Are virtual influencers giving real ones a run for their money?

Are virtual influencers giving real ones a run for their money?

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The virtual influencer trend might still be new but it is certainly grabbing marketing dollars from brands all across Southeast Asia. Recently, AirAsia and PUMA both launched their virtual influencers Miss AVA and Maya respectively, joining companies such as SK-II and KFC in riding the trend. 

Influencer marketing, in general is growing, with 59% of marketers globally stating that their budget for influencers has increased, according to the 2019 Influencer Marketing Report by Rakuten Marketing. With the rising trend of virtual influencers, it is highly possible that virtual influencers will need to co-exist with human influencers in future.

But Malaysian influencers A+M spoke to welcome the move saying virtual influencers are in no way a threat, and the (human) influencer community needs to push to innovate.

Malaysian-based YouTuber and TV host Mark O’dea told A+M that virtual influencers are possibly a threat to current influencers whose claim to fame is based on looks alone, with posts fleeting between outfits of the day or selfies. This is because "their content is mainly about looking good all the time" and virtual influencers can be made to look however the brand wants at any time of the day.

"I don't see them as a threat to myself personally, as I feel that my content isn't generic and it's mainly videos and silly picture ideas," O'dea said. O'dea recently parodied Justin Bieber's "Yummy" and is also known for video content such as misheard lyrics of popular songs. Nonetheless, he said it would be interesting to see the impact of virtual influencers on Malaysia's marketing industry as trends and social media patterns change annually. He added:

To be honest, clients might prefer the virtual influencer as they will less likely get annoyed over redrafts for postings as they are not real humans.

Meanwhile, content creator Jin Lim, also known as JinnyBoy, said virtual influencers are another form of creativity and consumers are unable to touch or feel them. "They can only meet the creator behind the virtual influencer, who probably will be less or even more interesting compared to the one being created," he said.  Lim explained that virtual influencers are not a threat as the influencer space has gotten competitive with or without them. "There are so many people coming out every day who are suddenly getting about 100,000 followers or calling themselves a YouTuber or content creator. They come from all walks of life and on different platforms. As a result, brands now have different types of creators to choose from to market their products," he added.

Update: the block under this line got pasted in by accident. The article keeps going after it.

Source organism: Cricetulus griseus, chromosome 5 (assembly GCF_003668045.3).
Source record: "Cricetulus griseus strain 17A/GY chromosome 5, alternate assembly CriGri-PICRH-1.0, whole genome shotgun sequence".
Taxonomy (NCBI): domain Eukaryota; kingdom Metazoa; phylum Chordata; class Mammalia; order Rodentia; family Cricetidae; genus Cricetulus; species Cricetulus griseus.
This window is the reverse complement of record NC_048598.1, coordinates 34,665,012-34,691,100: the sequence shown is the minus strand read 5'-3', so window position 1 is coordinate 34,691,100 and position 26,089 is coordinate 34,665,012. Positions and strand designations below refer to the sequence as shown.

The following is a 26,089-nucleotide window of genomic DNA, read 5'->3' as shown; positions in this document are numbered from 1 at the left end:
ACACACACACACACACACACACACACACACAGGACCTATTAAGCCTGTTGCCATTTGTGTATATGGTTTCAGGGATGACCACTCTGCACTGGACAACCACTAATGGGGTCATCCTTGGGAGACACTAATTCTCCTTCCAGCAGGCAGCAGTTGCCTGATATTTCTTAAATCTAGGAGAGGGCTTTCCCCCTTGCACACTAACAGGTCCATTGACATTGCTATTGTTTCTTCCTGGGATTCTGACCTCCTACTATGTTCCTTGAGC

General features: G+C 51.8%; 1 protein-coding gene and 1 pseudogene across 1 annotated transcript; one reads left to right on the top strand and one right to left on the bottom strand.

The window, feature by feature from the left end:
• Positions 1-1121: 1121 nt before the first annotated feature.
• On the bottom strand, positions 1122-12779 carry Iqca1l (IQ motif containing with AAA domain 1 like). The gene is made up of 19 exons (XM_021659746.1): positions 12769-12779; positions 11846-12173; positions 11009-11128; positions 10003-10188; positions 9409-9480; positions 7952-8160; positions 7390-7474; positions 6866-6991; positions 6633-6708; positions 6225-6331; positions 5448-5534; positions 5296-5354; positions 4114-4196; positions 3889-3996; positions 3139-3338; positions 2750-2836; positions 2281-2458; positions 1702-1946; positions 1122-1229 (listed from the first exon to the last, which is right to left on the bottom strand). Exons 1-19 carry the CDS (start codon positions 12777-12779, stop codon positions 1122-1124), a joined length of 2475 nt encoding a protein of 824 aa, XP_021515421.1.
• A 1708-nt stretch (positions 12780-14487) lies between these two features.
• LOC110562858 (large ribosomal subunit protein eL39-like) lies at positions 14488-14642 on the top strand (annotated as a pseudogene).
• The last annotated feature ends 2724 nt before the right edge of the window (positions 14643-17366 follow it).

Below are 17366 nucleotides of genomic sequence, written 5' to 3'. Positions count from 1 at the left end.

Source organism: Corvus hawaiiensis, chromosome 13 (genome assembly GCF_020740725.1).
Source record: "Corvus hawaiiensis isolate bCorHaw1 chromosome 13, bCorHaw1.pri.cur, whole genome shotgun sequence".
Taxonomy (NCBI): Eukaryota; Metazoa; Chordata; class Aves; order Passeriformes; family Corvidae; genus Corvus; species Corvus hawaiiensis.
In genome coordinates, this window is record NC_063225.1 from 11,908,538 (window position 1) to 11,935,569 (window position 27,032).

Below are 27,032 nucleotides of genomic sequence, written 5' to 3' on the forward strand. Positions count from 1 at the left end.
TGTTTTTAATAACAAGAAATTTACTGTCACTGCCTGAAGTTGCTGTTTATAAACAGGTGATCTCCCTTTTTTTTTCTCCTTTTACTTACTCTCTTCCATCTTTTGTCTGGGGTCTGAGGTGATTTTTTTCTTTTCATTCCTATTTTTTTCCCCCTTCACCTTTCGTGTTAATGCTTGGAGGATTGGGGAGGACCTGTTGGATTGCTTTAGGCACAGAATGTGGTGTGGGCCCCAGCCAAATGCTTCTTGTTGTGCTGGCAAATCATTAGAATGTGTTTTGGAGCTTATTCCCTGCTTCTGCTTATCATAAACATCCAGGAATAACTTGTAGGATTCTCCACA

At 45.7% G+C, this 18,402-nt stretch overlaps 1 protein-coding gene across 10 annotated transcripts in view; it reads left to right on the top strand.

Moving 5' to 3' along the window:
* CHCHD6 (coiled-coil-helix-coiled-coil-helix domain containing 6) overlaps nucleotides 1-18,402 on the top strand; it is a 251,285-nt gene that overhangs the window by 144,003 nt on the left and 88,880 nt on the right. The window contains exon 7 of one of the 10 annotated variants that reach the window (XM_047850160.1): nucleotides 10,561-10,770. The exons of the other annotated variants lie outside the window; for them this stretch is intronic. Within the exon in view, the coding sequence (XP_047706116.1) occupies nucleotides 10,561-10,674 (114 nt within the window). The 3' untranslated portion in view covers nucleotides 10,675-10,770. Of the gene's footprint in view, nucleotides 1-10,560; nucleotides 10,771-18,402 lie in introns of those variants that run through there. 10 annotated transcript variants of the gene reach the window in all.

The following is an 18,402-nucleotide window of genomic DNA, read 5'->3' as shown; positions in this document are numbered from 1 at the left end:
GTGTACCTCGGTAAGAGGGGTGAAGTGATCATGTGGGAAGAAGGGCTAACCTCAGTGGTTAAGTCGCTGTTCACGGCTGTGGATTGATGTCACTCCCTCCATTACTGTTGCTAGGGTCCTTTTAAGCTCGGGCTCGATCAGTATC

At the end of the day, it is important for human influencers and content creators to protect what they do. "I built this platform myself and I don't want to lose my following or credibility because someone pays me to say something I don't believe in," he added.

Also weighing in on the topic was beauty and lifestyle influencer Jestinna Kuan, who said human influencers should be ready to innovate when the time comes, especially in this competitive influencer marketing space. While virtual influencers are an interesting new development for the industry, Kuan said they probably would not come to Malaysia anytime soon. As such, its impact on the local marketing industry for now is low.

Advantages of human influencers versus virtual influencers

Authenticity and relatability are crucial in today's day and age, and this is where human influencers have an edge over virtual influencers. According to Kuan, human influencers tell relatable stories. "No matter how advanced this technology becomes, I think humans would have an edge over virtual influencers because at the end of the day, people want to listen to other people's experiences rather than an optimised version to suit the audience," she said.

Meanwhile, O'dea said one of the most important advantages human influencers have is that they bring clients' products into their daily routine and engage with their audiences. That said, human influencers still face restrictions.

"The problem nowadays is that certain clients do not understand [that advantage] and turn their postings into hard sell. As such, the audience would not want to engage with the content as they will immediately know it is an ad," O'dea explained. 

However, he said that in general, having a virtual influencer as the face of a brand "is a pretty ridiculous idea" because the brand's values should correlate with the influencer's lifestyle. "If the brand ambassador is virtual, then it is not showing that at all," he added.

The process of creating and managing a virtual influencer can be time consuming. Model and aspiring YouTuber Miko Wong told A+M that each post by the virtual influencer requires ideation, design, processing and planning just to ensure the post reaches a certain objective. This can be time consuming for brands.

That said, she explained that since virtual influencers offer "an unimaginable level of creativity and concept" which makes it "impossible" for human influencers to replicate. However, rather than viewing them as a threat, Wong said this will propel the influencer marketing industry towards virtual integration.

"In this era, it is undeniable that the use of traditional media has changed to various social media platforms, such as Facebook and YouTube. The trend of virtual influencers in Malaysia is still significantly new and does not have much influence," she said.

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